Collective Effervescence: Vocal Harmony Heightens Human Harmony

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Have you ever, amid a group, found yourself caught up in something larger than yourself? Perhaps with other fans at a game? At worship? At a rock concert? With your emotions aroused and your self-awareness diminished, did you feel at one with the surrounding others? Did you experience what we social psychologists call deindividuation?

In group situations, arousal + anonymity can power mob cruelty or vandalism, as in the January 6, 2021, attack on the U.S. Capitol. As one rioter lamented afterward, “I got caught up in the moment.”

In other settings, socially produced arousal and loss of self enable moral elevation—a prosocial feeling of warmth and an expansion of self that bonds us to others. In Collective Effervescence, filmmaker Richard Sergay illustrates how diverse people in polarized cultures can bridge societal rifts and experience spiritual transcendence through singing.

His 13-minute video, produced for the Templeton World Charity Foundation, focuses on Koolulam, an Israel-based “social-musical initiative centering around mass singing events.” In one such event, a thousand Jews, Christians, and Muslims gathered at midnight after the final day of Ramadan. Their mission: to learn and sing—in Hebrew, Arabic, and English, and in three-part harmony—Bob Marley’s “One Love.”

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Film image courtesy Richard Sergay and Templeton World Charity Foundation

Collective effervescence, so named by sociologist Emile Durkheim, engages group members in a self-transcending experience. When experiencing such behavioral and emotional synchrony, people not only feel at one with others, notes psychologist Shira Gabriel and her colleagues, they also, afterward, feel less stressed and depressed, and more purposeful.

As strangers make music together, social psychological phenomena operate. These include not only the diminished self-awareness and lessened restraint that marks deindividuation, but also the reconciling power of realizing a superordinate (shared) goal. Moreover, the collective synchrony of bodies and voices engages embodied cognition—our bodily states influencing our mental states. With bodies and voices collectively forming one choral voice, participants’ emotions converge. Synchronized voices create, at least in the moment, harmonized spirits.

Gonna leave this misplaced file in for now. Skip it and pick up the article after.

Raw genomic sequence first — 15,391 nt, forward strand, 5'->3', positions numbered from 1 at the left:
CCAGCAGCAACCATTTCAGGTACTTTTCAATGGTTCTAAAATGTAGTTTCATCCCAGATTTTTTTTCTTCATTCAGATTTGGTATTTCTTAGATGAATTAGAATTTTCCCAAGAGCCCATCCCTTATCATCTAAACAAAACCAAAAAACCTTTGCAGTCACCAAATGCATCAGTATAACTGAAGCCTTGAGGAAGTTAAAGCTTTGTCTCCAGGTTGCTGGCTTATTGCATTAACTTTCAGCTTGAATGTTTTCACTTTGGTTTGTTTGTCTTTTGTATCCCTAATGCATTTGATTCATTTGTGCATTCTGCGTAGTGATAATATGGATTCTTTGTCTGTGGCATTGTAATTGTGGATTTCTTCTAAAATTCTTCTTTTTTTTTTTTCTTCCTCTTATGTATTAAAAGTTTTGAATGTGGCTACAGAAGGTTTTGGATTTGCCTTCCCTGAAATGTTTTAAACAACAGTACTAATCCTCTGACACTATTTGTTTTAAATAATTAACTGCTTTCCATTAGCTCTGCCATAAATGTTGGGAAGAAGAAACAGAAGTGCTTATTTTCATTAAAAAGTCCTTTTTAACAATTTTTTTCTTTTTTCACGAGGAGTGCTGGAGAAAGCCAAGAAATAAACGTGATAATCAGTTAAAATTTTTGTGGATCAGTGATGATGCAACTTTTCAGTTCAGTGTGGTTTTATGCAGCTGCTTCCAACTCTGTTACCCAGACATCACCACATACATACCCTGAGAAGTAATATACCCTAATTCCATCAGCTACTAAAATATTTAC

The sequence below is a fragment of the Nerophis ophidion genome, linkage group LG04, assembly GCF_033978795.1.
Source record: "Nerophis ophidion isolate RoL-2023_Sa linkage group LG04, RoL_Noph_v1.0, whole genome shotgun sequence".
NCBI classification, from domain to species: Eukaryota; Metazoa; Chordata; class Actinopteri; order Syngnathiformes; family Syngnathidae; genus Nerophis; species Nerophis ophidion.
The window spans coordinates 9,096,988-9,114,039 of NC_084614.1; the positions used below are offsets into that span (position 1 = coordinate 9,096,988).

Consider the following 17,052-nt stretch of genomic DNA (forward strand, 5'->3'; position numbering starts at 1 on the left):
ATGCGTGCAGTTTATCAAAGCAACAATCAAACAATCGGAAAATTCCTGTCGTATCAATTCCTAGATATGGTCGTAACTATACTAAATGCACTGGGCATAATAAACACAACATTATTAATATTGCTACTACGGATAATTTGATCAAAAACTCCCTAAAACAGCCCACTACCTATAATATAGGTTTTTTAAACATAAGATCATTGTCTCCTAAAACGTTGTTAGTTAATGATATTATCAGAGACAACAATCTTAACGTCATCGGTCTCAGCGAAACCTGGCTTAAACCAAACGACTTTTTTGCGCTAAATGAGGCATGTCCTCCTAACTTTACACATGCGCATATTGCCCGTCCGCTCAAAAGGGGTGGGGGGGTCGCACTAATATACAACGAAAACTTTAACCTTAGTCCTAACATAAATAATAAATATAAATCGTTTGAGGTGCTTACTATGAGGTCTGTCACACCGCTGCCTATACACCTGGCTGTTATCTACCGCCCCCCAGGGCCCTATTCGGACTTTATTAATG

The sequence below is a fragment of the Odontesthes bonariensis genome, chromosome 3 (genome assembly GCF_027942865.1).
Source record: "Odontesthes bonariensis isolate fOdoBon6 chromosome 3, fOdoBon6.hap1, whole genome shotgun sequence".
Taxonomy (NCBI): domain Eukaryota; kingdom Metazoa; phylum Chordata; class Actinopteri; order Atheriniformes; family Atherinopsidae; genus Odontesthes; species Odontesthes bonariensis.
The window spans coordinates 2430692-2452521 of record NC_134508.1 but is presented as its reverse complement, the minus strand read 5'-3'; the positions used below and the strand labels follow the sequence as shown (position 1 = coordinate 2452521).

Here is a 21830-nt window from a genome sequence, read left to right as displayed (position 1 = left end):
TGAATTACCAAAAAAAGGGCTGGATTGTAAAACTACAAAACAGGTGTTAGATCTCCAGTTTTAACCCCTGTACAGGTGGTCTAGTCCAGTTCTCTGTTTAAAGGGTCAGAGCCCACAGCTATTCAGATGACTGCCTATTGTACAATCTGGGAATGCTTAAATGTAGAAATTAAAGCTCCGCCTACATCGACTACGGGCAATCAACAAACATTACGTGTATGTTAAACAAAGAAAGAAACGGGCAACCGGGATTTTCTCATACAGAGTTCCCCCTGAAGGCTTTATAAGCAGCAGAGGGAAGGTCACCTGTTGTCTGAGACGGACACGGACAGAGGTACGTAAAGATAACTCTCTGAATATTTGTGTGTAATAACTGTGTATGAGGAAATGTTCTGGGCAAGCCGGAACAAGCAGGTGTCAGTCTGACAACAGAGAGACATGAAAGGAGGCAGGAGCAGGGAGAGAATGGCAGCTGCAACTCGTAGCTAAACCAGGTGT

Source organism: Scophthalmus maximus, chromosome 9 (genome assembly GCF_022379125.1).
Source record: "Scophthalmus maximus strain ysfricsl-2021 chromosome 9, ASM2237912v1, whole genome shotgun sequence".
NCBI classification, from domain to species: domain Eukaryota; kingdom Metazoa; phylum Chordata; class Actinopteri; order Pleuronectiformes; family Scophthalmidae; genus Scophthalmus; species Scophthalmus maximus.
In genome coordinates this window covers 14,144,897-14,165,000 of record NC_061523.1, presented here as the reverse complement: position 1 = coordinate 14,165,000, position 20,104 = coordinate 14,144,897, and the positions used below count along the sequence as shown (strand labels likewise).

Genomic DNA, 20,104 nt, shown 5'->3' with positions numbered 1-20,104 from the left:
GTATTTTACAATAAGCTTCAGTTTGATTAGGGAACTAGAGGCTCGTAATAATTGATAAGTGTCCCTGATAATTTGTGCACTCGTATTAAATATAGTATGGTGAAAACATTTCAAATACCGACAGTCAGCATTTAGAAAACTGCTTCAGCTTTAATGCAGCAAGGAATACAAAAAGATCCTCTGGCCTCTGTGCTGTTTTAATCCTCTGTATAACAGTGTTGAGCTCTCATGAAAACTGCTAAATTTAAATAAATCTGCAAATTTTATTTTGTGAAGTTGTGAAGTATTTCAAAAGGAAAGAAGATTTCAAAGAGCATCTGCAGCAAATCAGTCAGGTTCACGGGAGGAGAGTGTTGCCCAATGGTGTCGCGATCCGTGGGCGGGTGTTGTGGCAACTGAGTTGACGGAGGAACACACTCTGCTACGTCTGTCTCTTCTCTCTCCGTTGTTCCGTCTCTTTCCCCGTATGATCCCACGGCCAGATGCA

Even synchronous physical movements—such as walking together—facilitates conflict resolution, report psychologists Christine Webb, Maya Rossignac-Milon, and E. Tory Higgins. As walkers coordinate their steps, mutual rapport and empathy increase. The boundary between self and other softens.

In some contexts, the embodied cognition experience is enhanced by combining collective singing and physical movements. “In the Western Isles of Scotland,” Scottish composer John Bell tells me, “there are tunes called ‘waulking-songs.’ These were sung as accompaniments to physical work, particularly spinning, weaving and waulking” (stretching and fluffing tweed fibers), much like sea shanty songs used by sailing ship crew members to focus and coordinate their efforts.

In sub-Saharan Africa, music likewise connects voice with movement. Singing, Bell observes, is a full-bodied experience. “In South Africa, some of the ‘freedom songs’ now popular in the West, such as ‘We Are Marching in the Light of God,’ were sung by people carrying the coffins of their colleagues killed by the apartheid regime. When you look at videos of demonstrations during these years, there is a clear synchronicity between the song of the people and their physical movement. The one enables the other.”

Singing the rhythmic “We Are Marching in the Light of God” (“Siyahamba” in Zulu) begs for movement, as illustrated by this Los Angeles community choir and this African Children’s choir. In the American folk tradition, Sacred Harp (a.k.a. “shape note”) music is similarly participant-centered and embodied—with a cappella singers facing one another around a hollow square, and each co-leading with hand motions, as here.

So, psychological science helps explain the collective effervescence created by Koolulam events, and by other collective synchronous behaviors, from group singing to line dancing. When we synchronize our bodies and voices, we harmonize our spirits.

(For David Myers’ other essays on psychological science and everyday life, visit or his new essay collection, How Do We Know Ourselves: Curiosities and Marvels of the Human Mind. Follow him on Twitter: @davidgmyers.)


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About the Author
David Myers has spent his entire teaching career at Hope College, Michigan, where he has been voted “outstanding professor” and has been selected by students to deliver the commencement address. His award-winning research and writings have appeared in over three dozen scientific periodicals and numerous publications for the general public. He also has authored five general audience books, including The Pursuit of Happiness and Intuition: Its Powers and Perils. David Myers has chaired his city's Human Relations Commission, helped found a thriving assistance center for families in poverty, and spoken to hundreds of college and community groups. Drawing on his experience, he also has written articles and a book (A Quiet World) about hearing loss, and he is advocating a transformation in American assistive listening technology (see